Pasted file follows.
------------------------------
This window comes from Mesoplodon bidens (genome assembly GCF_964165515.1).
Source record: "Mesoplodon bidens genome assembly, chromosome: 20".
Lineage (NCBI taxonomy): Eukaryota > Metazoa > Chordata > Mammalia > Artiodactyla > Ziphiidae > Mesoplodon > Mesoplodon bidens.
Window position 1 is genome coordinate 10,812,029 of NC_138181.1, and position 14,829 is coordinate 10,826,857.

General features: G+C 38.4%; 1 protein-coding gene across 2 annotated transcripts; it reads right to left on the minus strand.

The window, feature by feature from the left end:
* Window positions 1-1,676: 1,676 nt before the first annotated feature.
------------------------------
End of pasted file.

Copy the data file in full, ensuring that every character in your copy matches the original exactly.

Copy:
This window comes from Mesoplodon bidens (genome assembly GCF_964165515.1).
Source record: "Mesoplodon bidens genome assembly, chromosome: 20".
Lineage (NCBI taxonomy): Eukaryota > Metazoa > Chordata > Mammalia > Artiodactyla > Ziphiidae > Mesoplodon > Mesoplodon bidens.
Window position 1 is genome coordinate 10,812,029 of NC_138181.1, and position 14,829 is coordinate 10,826,857.

General features: G+C 38.4%; 1 protein-coding gene across 2 annotated transcripts; it reads right to left on the minus strand.

The window, feature by feature from the left end:
* Window positions 1-1,676: 1,676 nt before the first annotated feature.